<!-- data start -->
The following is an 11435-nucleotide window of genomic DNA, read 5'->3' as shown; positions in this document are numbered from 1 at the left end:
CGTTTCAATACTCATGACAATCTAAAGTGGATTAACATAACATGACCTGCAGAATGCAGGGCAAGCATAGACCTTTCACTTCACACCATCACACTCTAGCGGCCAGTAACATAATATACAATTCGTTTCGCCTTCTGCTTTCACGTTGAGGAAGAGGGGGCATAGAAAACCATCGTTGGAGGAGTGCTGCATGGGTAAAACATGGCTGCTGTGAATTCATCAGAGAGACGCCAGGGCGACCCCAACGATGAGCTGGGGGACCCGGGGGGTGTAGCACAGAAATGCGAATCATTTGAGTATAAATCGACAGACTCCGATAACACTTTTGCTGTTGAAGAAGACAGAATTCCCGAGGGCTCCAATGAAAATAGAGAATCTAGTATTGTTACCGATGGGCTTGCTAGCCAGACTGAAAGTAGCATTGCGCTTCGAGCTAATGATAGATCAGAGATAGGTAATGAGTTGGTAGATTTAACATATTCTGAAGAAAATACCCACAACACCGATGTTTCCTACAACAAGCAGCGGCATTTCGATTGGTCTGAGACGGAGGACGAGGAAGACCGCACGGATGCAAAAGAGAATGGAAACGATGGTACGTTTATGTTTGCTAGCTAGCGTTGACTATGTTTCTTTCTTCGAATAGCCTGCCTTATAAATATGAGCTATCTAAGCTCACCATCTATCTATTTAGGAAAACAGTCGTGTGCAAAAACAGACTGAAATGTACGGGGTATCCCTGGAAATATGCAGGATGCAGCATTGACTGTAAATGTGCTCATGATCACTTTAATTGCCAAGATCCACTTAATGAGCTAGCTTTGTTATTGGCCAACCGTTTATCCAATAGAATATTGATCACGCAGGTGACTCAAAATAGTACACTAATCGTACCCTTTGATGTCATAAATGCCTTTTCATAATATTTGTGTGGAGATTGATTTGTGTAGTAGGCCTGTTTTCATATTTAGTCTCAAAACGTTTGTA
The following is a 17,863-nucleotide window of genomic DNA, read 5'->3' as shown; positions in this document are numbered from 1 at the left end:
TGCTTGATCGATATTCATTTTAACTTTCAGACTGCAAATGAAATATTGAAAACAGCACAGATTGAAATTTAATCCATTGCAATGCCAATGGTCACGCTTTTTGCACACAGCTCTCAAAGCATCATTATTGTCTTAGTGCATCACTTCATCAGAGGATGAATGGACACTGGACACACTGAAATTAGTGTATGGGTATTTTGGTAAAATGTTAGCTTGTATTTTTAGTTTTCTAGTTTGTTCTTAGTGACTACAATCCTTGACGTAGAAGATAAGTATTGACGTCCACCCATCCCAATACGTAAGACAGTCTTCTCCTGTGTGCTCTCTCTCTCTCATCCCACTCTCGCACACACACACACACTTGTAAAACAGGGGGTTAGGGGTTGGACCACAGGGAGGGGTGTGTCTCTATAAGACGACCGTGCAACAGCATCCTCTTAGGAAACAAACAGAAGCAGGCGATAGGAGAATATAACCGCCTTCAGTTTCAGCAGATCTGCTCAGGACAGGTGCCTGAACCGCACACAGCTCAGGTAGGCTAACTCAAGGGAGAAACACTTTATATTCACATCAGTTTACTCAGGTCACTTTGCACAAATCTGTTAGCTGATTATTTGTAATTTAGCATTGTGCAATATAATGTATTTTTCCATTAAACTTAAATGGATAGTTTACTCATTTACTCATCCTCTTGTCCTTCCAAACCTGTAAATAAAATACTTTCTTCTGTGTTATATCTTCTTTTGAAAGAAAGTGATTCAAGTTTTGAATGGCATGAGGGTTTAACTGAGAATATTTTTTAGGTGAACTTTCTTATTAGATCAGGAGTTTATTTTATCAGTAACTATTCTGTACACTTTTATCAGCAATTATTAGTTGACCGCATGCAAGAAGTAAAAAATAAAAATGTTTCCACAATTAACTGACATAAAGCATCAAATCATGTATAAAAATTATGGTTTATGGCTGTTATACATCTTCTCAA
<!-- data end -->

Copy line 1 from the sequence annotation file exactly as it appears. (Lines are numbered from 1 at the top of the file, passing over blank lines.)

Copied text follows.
The following is an 11435-nucleotide window of genomic DNA, read 5'->3' as shown; positions in this document are numbered from 1 at the left end: